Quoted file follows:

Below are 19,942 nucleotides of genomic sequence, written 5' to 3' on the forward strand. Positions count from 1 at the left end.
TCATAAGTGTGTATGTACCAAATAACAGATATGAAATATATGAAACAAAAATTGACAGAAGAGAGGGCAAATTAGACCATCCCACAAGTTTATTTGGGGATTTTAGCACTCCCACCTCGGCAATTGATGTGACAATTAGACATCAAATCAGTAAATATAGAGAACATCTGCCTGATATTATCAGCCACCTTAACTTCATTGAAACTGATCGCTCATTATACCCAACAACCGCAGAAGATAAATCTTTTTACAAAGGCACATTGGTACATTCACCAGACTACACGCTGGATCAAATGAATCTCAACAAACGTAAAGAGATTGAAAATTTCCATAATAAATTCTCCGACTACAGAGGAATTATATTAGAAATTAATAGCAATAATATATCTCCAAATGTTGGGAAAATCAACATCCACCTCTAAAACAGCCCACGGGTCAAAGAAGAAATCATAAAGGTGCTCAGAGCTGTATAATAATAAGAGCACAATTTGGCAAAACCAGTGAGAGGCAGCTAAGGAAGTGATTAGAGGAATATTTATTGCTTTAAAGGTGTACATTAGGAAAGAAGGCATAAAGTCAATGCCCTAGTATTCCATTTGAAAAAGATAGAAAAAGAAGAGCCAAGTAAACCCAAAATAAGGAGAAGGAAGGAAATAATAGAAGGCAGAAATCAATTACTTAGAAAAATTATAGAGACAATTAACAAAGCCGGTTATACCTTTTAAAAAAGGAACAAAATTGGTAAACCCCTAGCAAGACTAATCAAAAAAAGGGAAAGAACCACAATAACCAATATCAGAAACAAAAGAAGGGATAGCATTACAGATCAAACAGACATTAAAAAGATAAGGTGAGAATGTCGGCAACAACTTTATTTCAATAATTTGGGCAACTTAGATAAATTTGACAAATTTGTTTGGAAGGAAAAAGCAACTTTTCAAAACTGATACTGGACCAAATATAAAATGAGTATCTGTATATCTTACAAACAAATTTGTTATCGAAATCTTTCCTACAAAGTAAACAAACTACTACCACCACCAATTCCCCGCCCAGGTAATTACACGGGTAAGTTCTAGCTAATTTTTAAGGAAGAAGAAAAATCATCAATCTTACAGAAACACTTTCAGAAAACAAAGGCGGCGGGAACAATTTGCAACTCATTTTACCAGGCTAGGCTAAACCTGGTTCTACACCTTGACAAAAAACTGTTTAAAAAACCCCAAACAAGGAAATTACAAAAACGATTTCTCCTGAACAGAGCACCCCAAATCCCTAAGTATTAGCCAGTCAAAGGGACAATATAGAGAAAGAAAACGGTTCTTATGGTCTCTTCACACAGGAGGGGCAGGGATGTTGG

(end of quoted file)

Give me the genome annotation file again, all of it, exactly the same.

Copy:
Below are 19,942 nucleotides of genomic sequence, written 5' to 3' on the forward strand. Positions count from 1 at the left end.
TCATAAGTGTGTATGTACCAAATAACAGATATGAAATATATGAAACAAAAATTGACAGAAGAGAGGGCAAATTAGACCATCCCACAAGTTTATTTGGGGATTTTAGCACTCCCACCTCGGCAATTGATGTGACAATTAGACATCAAATCAGTAAATATAGAGAACATCTGCCTGATATTATCAGCCACCTTAACTTCATTGAAACTGATCGCTCATTATACCCAACAACCGCAGAAGATAAATCTTTTTACAAAGGCACATTGGTACATTCACCAGACTACACGCTGGATCAAATGAATCTCAACAAACGTAAAGAGATTGAAAATTTCCATAATAAATTCTCCGACTACAGAGGAATTATATTAGAAATTAATAGCAATAATATATCTCCAAATGTTGGGAAAATCAACATCCACCTCTAAAACAGCCCACGGGTCAAAGAAGAAATCATAAAGGTGCTCAGAGCTGTATAATAATAAGAGCACAATTTGGCAAAACCAGTGAGAGGCAGCTAAGGAAGTGATTAGAGGAATATTTATTGCTTTAAAGGTGTACATTAGGAAAGAAGGCATAAAGTCAATGCCCTAGTATTCCATTTGAAAAAGATAGAAAAAGAAGAGCCAAGTAAACCCAAAATAAGGAGAAGGAAGGAAATAATAGAAGGCAGAAATCAATTACTTAGAAAAATTATAGAGACAATTAACAAAGCCGGTTATACCTTTTAAAAAAGGAACAAAATTGGTAAACCCCTAGCAAGACTAATCAAAAAAAGGGAAAGAACCACAATAACCAATATCAGAAACAAAAGAAGGGATAGCATTACAGATCAAACAGACATTAAAAAGATAAGGTGAGAATGTCGGCAACAACTTTATTTCAATAATTTGGGCAACTTAGATAAATTTGACAAATTTGTTTGGAAGGAAAAAGCAACTTTTCAAAACTGATACTGGACCAAATATAAAATGAGTATCTGTATATCTTACAAACAAATTTGTTATCGAAATCTTTCCTACAAAGTAAACAAACTACTACCACCACCAATTCCCCGCCCAGGTAATTACACGGGTAAGTTCTAGCTAATTTTTAAGGAAGAAGAAAAATCATCAATCTTACAGAAACACTTTCAGAAAACAAAGGCGGCGGGAACAATTTGCAACTCATTTTACCAGGCTAGGCTAAACCTGGTTCTACACCTTGACAAAAAACTGTTTAAAAAACCCCAAACAAGGAAATTACAAAAACGATTTCTCCTGAACAGAGCACCCCAAATCCCTAAGTATTAGCCAGTCAAAGGGACAATATAGAGAAAGAAAACGGTTCTTATGGTCTCTTCACACAGGAGGGGCAGGGATGTTGG